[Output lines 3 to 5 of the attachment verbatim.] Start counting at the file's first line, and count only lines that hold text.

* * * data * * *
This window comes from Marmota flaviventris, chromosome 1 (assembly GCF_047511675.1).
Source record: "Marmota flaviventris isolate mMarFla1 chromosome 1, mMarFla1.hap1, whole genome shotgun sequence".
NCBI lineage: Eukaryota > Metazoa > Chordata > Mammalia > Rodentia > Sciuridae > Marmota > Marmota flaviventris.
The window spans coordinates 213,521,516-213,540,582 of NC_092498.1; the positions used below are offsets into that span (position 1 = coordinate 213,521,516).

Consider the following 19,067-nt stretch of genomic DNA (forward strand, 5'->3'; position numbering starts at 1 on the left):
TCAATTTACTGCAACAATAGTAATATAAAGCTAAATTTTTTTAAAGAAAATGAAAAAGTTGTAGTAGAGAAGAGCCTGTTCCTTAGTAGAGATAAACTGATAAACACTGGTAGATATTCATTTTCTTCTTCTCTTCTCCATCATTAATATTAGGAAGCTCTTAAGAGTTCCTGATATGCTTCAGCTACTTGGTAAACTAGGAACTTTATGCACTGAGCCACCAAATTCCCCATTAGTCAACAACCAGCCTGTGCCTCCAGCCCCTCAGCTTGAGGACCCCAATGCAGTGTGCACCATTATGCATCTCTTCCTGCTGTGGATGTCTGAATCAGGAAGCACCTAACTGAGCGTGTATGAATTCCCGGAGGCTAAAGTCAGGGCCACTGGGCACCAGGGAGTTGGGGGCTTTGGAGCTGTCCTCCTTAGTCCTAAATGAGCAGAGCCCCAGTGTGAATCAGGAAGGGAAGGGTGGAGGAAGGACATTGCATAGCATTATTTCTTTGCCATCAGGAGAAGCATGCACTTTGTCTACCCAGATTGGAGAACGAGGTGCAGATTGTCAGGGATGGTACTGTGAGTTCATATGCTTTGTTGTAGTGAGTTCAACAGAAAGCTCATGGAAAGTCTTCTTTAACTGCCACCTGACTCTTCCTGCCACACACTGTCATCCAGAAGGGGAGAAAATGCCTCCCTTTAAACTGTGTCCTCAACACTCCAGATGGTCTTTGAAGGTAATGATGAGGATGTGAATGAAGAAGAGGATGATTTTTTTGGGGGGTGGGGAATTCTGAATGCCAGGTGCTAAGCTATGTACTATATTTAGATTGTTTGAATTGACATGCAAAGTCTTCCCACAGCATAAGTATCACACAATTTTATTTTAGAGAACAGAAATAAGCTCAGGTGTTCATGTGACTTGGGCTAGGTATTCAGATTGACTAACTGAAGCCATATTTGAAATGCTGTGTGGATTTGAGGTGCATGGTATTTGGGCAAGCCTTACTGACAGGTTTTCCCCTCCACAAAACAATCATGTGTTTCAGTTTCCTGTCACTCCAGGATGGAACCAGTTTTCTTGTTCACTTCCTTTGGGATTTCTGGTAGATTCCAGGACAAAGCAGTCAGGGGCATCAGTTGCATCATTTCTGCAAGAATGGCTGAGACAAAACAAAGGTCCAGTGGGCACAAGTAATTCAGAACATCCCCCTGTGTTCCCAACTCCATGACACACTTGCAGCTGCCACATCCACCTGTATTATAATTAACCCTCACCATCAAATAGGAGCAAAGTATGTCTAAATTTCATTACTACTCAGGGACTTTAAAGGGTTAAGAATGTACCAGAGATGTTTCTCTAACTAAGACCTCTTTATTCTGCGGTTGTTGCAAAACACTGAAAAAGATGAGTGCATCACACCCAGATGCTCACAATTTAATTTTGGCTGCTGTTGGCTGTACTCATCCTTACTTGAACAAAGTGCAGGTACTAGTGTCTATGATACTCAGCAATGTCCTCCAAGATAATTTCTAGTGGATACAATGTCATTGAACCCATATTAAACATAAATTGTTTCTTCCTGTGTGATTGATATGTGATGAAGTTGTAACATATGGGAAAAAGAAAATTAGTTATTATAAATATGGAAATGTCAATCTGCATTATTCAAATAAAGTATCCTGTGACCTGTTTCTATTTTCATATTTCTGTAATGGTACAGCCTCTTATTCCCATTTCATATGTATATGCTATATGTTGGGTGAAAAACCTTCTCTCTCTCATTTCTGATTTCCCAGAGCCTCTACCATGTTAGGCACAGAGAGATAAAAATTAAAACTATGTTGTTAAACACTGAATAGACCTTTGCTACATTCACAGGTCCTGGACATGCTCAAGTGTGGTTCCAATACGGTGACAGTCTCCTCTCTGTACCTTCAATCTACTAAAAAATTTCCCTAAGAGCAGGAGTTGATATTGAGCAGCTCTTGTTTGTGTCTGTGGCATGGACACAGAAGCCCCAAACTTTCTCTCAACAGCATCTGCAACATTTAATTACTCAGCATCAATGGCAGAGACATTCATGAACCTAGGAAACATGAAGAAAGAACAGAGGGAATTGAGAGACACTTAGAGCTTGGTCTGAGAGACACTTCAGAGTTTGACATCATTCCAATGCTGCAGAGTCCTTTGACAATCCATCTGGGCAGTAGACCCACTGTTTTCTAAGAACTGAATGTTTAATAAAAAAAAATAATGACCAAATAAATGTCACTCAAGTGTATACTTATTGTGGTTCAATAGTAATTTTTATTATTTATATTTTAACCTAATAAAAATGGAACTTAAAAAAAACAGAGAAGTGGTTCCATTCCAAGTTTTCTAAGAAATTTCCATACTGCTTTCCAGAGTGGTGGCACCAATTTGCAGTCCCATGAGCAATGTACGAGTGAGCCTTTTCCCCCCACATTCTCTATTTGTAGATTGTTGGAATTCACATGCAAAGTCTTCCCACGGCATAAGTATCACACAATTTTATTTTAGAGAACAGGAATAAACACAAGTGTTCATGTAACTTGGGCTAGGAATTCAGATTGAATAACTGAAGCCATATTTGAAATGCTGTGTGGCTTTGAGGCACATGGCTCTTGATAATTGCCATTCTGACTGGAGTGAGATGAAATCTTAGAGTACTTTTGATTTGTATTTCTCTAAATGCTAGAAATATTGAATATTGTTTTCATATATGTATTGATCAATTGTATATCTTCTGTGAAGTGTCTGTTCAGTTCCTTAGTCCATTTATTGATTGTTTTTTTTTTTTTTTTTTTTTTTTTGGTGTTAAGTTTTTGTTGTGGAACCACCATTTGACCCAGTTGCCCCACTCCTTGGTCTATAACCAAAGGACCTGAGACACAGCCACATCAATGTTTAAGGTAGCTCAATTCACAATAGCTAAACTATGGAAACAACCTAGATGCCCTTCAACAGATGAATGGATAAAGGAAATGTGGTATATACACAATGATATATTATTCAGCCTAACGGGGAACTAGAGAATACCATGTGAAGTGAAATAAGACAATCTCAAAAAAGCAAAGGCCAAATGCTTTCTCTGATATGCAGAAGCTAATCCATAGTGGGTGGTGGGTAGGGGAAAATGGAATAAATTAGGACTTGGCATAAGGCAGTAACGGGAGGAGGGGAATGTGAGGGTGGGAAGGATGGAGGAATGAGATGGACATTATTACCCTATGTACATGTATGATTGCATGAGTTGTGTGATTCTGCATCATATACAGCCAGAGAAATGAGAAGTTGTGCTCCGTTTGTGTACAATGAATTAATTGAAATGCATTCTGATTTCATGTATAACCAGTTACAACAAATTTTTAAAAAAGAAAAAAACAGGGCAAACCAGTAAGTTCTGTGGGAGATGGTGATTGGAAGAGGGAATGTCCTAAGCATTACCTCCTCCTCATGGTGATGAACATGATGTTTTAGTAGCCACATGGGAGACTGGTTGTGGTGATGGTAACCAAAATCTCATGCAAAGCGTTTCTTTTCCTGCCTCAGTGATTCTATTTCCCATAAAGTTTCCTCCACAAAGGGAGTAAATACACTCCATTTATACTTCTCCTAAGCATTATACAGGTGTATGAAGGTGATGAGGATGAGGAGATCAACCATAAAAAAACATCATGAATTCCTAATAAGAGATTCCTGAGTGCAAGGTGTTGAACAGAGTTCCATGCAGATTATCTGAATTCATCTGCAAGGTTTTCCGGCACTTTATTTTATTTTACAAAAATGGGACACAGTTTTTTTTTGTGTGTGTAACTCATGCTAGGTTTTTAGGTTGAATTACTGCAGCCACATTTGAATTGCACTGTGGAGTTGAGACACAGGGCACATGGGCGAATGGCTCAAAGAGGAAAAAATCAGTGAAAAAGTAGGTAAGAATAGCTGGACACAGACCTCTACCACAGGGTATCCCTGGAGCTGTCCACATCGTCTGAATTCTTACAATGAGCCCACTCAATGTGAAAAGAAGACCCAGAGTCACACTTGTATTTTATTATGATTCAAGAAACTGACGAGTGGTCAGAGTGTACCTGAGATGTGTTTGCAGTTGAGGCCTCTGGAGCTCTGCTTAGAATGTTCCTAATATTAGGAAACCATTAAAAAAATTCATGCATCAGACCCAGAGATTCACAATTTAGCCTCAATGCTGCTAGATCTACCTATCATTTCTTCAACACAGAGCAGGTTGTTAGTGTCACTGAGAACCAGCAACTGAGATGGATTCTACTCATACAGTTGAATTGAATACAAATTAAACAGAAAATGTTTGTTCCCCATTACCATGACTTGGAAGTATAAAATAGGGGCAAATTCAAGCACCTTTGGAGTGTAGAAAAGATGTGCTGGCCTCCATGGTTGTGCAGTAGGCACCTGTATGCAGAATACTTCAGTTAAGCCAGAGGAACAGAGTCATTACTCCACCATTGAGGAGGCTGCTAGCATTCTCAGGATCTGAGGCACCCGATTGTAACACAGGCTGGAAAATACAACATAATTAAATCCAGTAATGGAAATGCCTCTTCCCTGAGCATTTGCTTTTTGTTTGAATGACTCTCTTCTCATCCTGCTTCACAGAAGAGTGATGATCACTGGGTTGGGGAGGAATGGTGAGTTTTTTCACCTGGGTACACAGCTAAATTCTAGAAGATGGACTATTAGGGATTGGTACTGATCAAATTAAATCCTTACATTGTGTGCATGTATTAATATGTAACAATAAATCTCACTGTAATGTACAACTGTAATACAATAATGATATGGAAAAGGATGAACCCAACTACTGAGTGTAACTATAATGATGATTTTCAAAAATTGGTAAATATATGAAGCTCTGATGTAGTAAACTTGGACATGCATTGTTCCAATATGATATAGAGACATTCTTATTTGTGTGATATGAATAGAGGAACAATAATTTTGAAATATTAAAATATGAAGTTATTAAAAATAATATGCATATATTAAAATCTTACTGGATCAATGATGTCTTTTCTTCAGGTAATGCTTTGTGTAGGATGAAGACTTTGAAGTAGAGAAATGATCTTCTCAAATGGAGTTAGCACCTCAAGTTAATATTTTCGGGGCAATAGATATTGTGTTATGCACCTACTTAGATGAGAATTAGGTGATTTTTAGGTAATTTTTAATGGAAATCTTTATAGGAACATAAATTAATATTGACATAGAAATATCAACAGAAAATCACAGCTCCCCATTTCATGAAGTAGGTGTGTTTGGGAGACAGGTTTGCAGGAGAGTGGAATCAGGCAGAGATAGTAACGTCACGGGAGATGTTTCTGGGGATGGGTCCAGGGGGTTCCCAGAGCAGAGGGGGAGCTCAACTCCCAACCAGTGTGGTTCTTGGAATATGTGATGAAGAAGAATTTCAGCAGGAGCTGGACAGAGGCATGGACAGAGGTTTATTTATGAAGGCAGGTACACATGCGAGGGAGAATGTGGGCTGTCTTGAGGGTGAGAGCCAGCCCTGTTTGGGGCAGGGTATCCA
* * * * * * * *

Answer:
NCBI lineage: Eukaryota > Metazoa > Chordata > Mammalia > Rodentia > Sciuridae > Marmota > Marmota flaviventris.
The window spans coordinates 213,521,516-213,540,582 of NC_092498.1; the positions used below are offsets into that span (position 1 = coordinate 213,521,516).

Consider the following 19,067-nt stretch of genomic DNA (forward strand, 5'->3'; position numbering starts at 1 on the left):